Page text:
Museum of Wimbledon exhibition celebrates 900 years since Merton Priory's foundation
Merton Priory is a landmark rich in history but little known in London.
Saint Thomas Beckett was educated at the priory, King John regularly stayed there and in 1236 Henry III prepared the Statute of Merton in the priory's cloisters, establishing parliamentary law throughout England.
A grand-scale religious powerhouse in the 12th century, the abbey was destroyed during the dissolution of the monasteries in 1538 and all that remains today is an archaeological site beneath the Sainsbury's car park in Colliers Wood.
Now the opening of an exhibition celebrating 900 years since its foundation aims to shed light on the "undeservedly unknown national treasure".
Chronicling the priory's rich history, the exhibition at the Museum of Wimbledon, which opens this weekend, also reveals plans funded by the National Lottery for extensions to the Chapter House Museum, where the archaeological remains are on show to the public.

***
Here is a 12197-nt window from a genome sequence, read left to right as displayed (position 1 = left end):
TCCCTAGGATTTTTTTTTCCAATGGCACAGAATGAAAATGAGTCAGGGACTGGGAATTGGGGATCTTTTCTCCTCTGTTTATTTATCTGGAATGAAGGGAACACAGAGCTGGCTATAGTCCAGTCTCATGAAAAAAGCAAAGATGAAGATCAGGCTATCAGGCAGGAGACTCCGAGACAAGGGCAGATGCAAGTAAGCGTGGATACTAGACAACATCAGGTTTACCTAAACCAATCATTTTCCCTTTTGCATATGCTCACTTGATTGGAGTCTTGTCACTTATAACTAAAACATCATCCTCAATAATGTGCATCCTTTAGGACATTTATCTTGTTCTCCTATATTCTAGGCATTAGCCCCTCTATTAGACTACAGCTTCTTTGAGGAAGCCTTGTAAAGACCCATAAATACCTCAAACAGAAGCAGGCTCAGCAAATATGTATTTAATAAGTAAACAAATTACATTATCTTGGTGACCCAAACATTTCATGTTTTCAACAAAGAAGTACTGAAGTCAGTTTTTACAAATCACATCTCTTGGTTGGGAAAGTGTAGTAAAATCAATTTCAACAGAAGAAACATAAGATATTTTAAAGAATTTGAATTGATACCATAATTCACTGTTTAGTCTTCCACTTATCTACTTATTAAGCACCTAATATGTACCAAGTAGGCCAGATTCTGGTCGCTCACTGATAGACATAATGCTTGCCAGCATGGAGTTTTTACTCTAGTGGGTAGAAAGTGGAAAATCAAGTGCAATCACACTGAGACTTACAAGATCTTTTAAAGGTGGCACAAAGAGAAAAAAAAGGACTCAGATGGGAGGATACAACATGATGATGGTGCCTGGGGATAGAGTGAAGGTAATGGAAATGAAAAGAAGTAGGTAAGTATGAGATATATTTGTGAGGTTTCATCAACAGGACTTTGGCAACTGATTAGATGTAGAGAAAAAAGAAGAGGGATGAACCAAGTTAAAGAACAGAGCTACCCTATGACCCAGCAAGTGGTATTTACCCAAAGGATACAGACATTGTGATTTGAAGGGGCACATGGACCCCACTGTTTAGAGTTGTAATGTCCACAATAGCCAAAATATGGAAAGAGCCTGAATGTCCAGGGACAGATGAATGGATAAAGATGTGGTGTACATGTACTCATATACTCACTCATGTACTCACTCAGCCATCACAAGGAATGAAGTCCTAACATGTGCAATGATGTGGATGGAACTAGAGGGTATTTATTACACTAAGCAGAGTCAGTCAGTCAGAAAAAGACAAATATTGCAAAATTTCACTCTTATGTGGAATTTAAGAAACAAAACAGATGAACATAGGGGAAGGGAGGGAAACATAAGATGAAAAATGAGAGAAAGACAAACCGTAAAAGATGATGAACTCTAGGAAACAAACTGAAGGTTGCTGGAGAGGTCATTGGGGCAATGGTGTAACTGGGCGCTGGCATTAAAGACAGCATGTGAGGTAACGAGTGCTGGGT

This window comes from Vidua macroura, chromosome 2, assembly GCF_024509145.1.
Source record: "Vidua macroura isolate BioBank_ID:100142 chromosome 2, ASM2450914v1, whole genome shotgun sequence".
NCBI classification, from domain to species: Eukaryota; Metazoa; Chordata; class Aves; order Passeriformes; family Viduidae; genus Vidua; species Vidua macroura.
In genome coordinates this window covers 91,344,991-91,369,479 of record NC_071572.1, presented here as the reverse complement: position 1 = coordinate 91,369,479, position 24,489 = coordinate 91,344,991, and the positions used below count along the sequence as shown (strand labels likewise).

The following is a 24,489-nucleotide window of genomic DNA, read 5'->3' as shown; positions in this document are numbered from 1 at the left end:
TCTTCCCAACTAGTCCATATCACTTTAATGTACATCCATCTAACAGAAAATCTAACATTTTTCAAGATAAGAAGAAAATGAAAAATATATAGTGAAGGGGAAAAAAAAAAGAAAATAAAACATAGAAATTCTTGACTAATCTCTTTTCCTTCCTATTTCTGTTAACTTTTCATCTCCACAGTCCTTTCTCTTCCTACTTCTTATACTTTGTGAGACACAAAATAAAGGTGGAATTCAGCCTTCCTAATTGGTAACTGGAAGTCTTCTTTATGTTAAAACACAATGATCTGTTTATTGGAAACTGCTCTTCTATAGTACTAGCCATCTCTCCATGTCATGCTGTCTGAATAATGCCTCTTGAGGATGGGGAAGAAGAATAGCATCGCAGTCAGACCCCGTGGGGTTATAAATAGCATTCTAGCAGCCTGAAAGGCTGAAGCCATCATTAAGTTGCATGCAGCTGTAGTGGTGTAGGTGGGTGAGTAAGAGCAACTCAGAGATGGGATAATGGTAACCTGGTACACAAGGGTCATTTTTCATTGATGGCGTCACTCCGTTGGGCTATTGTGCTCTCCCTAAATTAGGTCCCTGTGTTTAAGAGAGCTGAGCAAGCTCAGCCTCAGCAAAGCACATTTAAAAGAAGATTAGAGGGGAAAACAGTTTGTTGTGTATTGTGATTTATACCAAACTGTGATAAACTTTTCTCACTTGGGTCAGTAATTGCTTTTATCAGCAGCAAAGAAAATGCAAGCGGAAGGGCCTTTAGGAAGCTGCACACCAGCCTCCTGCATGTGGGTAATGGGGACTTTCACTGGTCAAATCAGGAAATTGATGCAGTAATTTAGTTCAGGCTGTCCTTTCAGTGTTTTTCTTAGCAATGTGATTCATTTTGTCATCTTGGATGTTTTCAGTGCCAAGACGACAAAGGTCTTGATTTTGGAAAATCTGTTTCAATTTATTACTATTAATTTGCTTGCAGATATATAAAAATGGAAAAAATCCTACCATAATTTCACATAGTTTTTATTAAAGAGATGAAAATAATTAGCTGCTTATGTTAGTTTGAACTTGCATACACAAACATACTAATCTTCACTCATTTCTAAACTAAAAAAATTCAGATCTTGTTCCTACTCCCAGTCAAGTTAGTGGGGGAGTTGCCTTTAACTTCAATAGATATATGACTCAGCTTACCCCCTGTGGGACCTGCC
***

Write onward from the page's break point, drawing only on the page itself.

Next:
The exhibition's curator, Cycil Maidment, 80, said: "Merton Priory was very important in its lifetime and royal weddings took place there, big decisions were made and statutes were written so that's why there should be some recognition of Merton Priory."
Organised in a series of eight storyboards charting different periods of the site's complex history, the exhibition includes coverage of recent digs by the Museum of London and a variety of significant historical documents and work done by former councillor Richard Chellew on the Statute of Merton.
Visitors will also be able to see photographs of some of the beautiful churches of Augustinian Priories that have escaped destruction by Henry VIII and still exist today.
Cassandra Taylor, museum chairman, said: "We wanted to do something on the 900th birthday of Merton Priory because it's hugely important in local history."
Merton Priory is 900 years old; Museum of Wimbledon, 22 Ridgway, Wimbledon; until August 31; Wednesdays, 11.30am to 2.30pm, Saturdays and Sundays, 2.30pm to 5.30pm; admission free; wimbledonmuseum.org.uk, 020 8296 9914